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Edison to Bayonet adaptors cannot be sold on Trade Me
How to stay above board when selling light bulbs in New ZealandBy Trade Me 5 February 2021
You cannot sell your Edison to Bayonet adaptor on Trade Me
Ladies and gentlemen, today I thought we could all take a moment to appreciate one of the most underrated household items: lamps.
I’m not out to convince anyone, but let me ask you – how great are lamps!?
Steve Carrell sure hit the nail on the head when he delivered that infamous one liner, and I couldn’t agree more.
I love lamp.
But here’s the thing about lamps: lamps, as it turns out, can be dangerous.
You’re kidding, lamps?
I know what a bummer, it was a bit of a wakeup call to me as well to find out that lamps aren’t as perfect as they seem.
Sure we’ve come a long way from the oil burning, genie dispensing kind. And if I’m honest, I never really thought it was worth the risk to rub hot metal with my bare hands (I’m sensible like that).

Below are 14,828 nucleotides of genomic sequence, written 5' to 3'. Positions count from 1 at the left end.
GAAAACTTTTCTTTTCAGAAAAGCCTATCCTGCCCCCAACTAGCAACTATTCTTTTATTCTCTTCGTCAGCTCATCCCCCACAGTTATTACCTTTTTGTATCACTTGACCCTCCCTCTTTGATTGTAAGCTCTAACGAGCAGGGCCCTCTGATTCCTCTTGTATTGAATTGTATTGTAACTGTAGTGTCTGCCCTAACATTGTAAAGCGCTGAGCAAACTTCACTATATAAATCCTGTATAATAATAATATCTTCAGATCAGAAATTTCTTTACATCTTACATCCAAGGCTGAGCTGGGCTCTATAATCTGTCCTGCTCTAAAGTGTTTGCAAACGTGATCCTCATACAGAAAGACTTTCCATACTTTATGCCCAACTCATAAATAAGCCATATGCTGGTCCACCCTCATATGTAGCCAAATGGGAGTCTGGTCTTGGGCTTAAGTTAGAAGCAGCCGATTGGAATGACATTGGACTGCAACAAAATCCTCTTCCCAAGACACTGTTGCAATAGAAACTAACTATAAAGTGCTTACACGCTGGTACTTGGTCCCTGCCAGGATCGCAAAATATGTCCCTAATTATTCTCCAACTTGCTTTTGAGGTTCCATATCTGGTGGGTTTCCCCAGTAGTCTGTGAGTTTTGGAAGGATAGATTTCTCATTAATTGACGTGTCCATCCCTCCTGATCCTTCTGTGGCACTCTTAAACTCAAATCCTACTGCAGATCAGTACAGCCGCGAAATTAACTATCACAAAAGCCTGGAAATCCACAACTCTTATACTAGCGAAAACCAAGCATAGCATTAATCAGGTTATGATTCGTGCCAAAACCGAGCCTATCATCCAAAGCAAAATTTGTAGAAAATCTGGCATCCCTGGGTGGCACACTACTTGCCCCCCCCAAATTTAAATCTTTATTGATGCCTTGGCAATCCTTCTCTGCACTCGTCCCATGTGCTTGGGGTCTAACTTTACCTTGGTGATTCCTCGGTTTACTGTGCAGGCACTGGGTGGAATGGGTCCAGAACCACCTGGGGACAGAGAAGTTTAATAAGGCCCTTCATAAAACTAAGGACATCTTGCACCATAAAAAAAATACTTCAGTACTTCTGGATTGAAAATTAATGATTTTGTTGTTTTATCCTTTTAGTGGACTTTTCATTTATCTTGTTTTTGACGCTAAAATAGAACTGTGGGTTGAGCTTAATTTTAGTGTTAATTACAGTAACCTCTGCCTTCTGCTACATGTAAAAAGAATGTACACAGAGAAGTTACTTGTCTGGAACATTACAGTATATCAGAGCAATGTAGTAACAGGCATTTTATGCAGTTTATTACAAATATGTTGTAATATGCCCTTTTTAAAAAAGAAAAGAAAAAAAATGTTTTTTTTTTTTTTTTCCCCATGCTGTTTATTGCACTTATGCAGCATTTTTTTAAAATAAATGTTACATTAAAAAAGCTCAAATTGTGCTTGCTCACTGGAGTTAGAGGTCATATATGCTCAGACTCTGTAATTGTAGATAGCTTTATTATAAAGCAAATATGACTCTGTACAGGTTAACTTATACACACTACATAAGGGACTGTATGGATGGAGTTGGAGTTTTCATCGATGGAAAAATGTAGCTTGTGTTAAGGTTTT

Nevertheless, certain lamp attachments are still a bit risky.
Let’s talk about conversion
Want to bring that art deco sconce into the 21st century? Well, the good news is you can buy something for that. It’s called a lamp holder adaptor. They serve a very useful purpose, but also fall under Energy Safety regulations.
Here’s the guff:
Old school bayonet to the more modern Edison (screw) light fitting adaptors can legally be sold. However, they will need to have a recognised approval and an SDoC (see more about these on our previous post on SDoCs).
The reverse, Edison to bayonet adaptors, cannot be legally sold because they do not comply with the relevant Energy Safety standard in New Zealand.
Yeah, I know, sorry lamp lovers. Bayonets are on the way out.
Think of all those ‘how many ____ does it take to screw in a lightbulb?’ jokes you couldn’t make if we went back to those dark days though. Tragic.
You’ve lost me, where does the Genie come in?
If you’re selling an adaptor that converts bayonet fittings to Edison (screw) fittings, and have the recognised approval and SDoC to back it up – you’re good to go.
If you don’t meet that criteria, best not to try and sell them on the site or in New Zealand for that matter.